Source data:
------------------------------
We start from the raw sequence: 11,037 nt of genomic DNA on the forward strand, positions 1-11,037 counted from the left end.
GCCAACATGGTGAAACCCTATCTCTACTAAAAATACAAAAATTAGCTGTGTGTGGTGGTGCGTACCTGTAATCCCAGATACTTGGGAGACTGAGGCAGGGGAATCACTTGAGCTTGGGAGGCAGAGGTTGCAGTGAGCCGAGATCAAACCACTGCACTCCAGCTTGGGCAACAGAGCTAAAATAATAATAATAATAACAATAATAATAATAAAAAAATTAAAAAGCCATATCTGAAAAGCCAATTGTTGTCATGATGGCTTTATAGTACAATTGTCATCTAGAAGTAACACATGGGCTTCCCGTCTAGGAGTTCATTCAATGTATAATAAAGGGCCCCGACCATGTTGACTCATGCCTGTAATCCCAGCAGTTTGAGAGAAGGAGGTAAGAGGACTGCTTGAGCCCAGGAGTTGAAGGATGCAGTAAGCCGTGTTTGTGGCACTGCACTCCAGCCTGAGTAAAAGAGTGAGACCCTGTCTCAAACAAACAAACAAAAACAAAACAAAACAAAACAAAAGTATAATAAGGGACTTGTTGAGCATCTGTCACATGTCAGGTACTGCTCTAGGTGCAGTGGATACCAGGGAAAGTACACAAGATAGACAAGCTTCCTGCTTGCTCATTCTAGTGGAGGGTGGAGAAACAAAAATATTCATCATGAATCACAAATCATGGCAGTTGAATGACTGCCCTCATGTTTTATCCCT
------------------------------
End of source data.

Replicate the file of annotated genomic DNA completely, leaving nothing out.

We start from the raw sequence: 11,037 nt of genomic DNA on the forward strand, positions 1-11,037 counted from the left end.
GCCAACATGGTGAAACCCTATCTCTACTAAAAATACAAAAATTAGCTGTGTGTGGTGGTGCGTACCTGTAATCCCAGATACTTGGGAGACTGAGGCAGGGGAATCACTTGAGCTTGGGAGGCAGAGGTTGCAGTGAGCCGAGATCAAACCACTGCACTCCAGCTTGGGCAACAGAGCTAAAATAATAATAATAATAACAATAATAATAATAAAAAAATTAAAAAGCCATATCTGAAAAGCCAATTGTTGTCATGATGGCTTTATAGTACAATTGTCATCTAGAAGTAACACATGGGCTTCCCGTCTAGGAGTTCATTCAATGTATAATAAAGGGCCCCGACCATGTTGACTCATGCCTGTAATCCCAGCAGTTTGAGAGAAGGAGGTAAGAGGACTGCTTGAGCCCAGGAGTTGAAGGATGCAGTAAGCCGTGTTTGTGGCACTGCACTCCAGCCTGAGTAAAAGAGTGAGACCCTGTCTCAAACAAACAAACAAAAACAAAACAAAACAAAACAAAAGTATAATAAGGGACTTGTTGAGCATCTGTCACATGTCAGGTACTGCTCTAGGTGCAGTGGATACCAGGGAAAGTACACAAGATAGACAAGCTTCCTGCTTGCTCATTCTAGTGGAGGGTGGAGAAACAAAAATATTCATCATGAATCACAAATCATGGCAGTTGAATGACTGCCCTCATGTTTTATCCCT